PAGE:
Data Analysis

A look into what we have found.

Data is key to understanding future trends.

Can We Return To Normal?

Daters might notice a few differences in how the dating world works. A quick poll on social media showed that two-thirds of respondents felt that dating after lockdown would return to normal. 33% felt that Covid has changed the dating game. 

Dating apps took centre stages with bars and clubs closed. The only other place to meet your soul mate is at the supermarket, and it is not exactly super romantic. Global app insights provider Sensor Tower found that Tinder was most downloaded for Europeans in 2020.

Pandemic-themed pickup lines took off on dating apps last year with mentions of "quarantine & chill" soaring in March, as well as one-liners like "wash your hands so you can hold mine" becoming more popular - very smooth.

Would you use online dating post-COVID?

The Lockdown Effect

According to research by Badoo, 60% of users are experiencing fear of meeting up – FOMU.

The fear of meeting up. As lockdown starts to ease, virtual dates are starting to meet up in real life – but it’s leading to many people are feeling a new kind of dating fear.

38% of people have developed heightened social anxiety from lockdown.
Social Anxiety

An increase in social anxiety due to lockdown and an underlying fear of getting back on the dating scene due to and not socialising frequently. People are feeling more nervous in social settings.

51% of people reluctant to date in fear of the virus.
Health concerns

The very real threat to the health of themselves and families members has also left people reluctant to date.

Tackling Post-COVID Anxiety

The average adult’s anxiety and stress levels has absolutely increased in lockdown and a survey carried out by the Mental Health Foundation concluded that almost a quarter of adults in the UK feel lonely now.

Despite the obvious negatives of lockdown, many have surprisingly enjoyed removing social shackles, spending time with their pets, saving money, getting an extra hour on either side of the working day, thanks to no commute, not wearing bras or makeup. Perhaps there has been extra time to spend on things like gardening, baking,  and learning to love ourselves and our own company.

So how can we adjust to normal life?

1. Recognise you have choices.

Although it might not feel this way, the pandemic has in many ways created more choices, by forcing us all to realise that the established ways of working could be upturned in an instant. We shouldn’t see post-lockdown as a case of automatically and unquestioningly adapting back to our old realities but moving to new ones if the old ways weren’t working.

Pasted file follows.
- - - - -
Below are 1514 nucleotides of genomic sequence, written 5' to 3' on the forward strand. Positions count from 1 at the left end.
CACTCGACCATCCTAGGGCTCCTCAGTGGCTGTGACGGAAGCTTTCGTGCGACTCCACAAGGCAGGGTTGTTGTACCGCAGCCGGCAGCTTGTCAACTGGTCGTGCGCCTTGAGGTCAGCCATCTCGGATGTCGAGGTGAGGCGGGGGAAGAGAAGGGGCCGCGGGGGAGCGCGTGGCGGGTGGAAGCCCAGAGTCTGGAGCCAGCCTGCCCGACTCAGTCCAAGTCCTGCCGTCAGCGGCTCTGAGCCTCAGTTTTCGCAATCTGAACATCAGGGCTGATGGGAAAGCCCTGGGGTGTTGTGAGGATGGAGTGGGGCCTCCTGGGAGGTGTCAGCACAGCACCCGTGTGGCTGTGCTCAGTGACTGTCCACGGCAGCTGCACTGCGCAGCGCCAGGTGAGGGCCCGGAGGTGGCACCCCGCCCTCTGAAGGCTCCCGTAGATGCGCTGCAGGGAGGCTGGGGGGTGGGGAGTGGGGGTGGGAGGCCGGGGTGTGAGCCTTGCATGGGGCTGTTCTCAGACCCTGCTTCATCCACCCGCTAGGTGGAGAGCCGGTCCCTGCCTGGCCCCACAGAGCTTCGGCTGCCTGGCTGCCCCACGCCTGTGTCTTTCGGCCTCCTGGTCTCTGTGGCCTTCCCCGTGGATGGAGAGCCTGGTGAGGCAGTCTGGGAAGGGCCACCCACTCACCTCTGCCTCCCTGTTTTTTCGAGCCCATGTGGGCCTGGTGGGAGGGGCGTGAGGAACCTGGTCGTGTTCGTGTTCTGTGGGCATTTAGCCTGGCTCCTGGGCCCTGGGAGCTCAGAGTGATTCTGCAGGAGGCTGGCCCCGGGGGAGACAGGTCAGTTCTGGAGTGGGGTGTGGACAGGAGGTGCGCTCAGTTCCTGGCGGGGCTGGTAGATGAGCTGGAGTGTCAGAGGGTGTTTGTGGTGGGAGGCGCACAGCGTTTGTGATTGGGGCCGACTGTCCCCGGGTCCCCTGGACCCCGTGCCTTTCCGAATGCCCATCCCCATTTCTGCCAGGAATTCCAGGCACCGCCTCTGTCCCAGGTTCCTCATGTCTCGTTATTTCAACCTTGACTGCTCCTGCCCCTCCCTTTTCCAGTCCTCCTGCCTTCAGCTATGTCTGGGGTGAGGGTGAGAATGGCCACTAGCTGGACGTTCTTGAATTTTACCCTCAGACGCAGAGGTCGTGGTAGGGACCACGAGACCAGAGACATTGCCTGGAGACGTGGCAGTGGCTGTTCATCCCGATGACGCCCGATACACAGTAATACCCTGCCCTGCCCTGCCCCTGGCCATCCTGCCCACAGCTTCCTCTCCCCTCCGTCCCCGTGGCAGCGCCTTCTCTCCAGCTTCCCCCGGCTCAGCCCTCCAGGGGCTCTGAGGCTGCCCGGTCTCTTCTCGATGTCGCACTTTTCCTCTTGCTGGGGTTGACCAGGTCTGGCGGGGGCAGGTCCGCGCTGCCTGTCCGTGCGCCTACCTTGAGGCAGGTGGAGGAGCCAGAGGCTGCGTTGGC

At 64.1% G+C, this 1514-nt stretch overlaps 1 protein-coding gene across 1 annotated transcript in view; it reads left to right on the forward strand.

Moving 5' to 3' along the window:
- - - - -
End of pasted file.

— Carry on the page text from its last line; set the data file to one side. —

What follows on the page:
2. Give yourself time.

Even if the country is on track for all restrictions to be dropped by 21 June, doesn’t mean you have to jump right into social commitments.

3. Take small steps.

We can slowly relearn to converse face-to-face, build our confidence back up on public transport, explore other parts of the UK.

4. Remember you are not alone.

It’s important to remember that you won’t be alone in feeling end-of-lockdown anxiety.

If you are experiencing feelings of distress and isolation, or are struggling to cope, The Samaritans offer support; you can speak to someone for free over the phone, in confidence, on 116 123 (UK and ROI), email, or visit the Samaritans website to find details of your nearest branch.


Women seeking serious relationship post-COVID

Men seeking serious relationship post-COVID

Societal Pressures

39% of women under 25 feel societal pressure to settle down ASAP after lockdown.
Women under 25

61% of women over 25 feel societal pressure to settle down ASAP after lockdown.
Women over 25

41% of men over 25 feel societal pressure to settle down ASAP after lockdown.
Men over 25

How To Date Safely

Reducing the spread of the virus has to be the number one priority. Make sure to ask your date whether they have been in contact with anyone who has COVID-19. Whilst this might not necessarily your most standard get-to-know-you question, but if you are concerned about the risk of coronavirus, there’s no harm in double-checking. Although many people with Covid-19 show no symptoms, this may help to put your mind at rest beforehand.

Many singles are hopeful the lockdown period will have a positive long-term effect on dating. 59% of people believe the pandemic has made them care about a deeper connection and want a partner more than they did before. 

If lockdown taught us anything it is that life is precious. 2020 saw a huge shift in priorities. Spending time alone and focusing on self-care and self-development allows you to better understand what you want from a partner, or to be more open-minded to options you may not have considered before.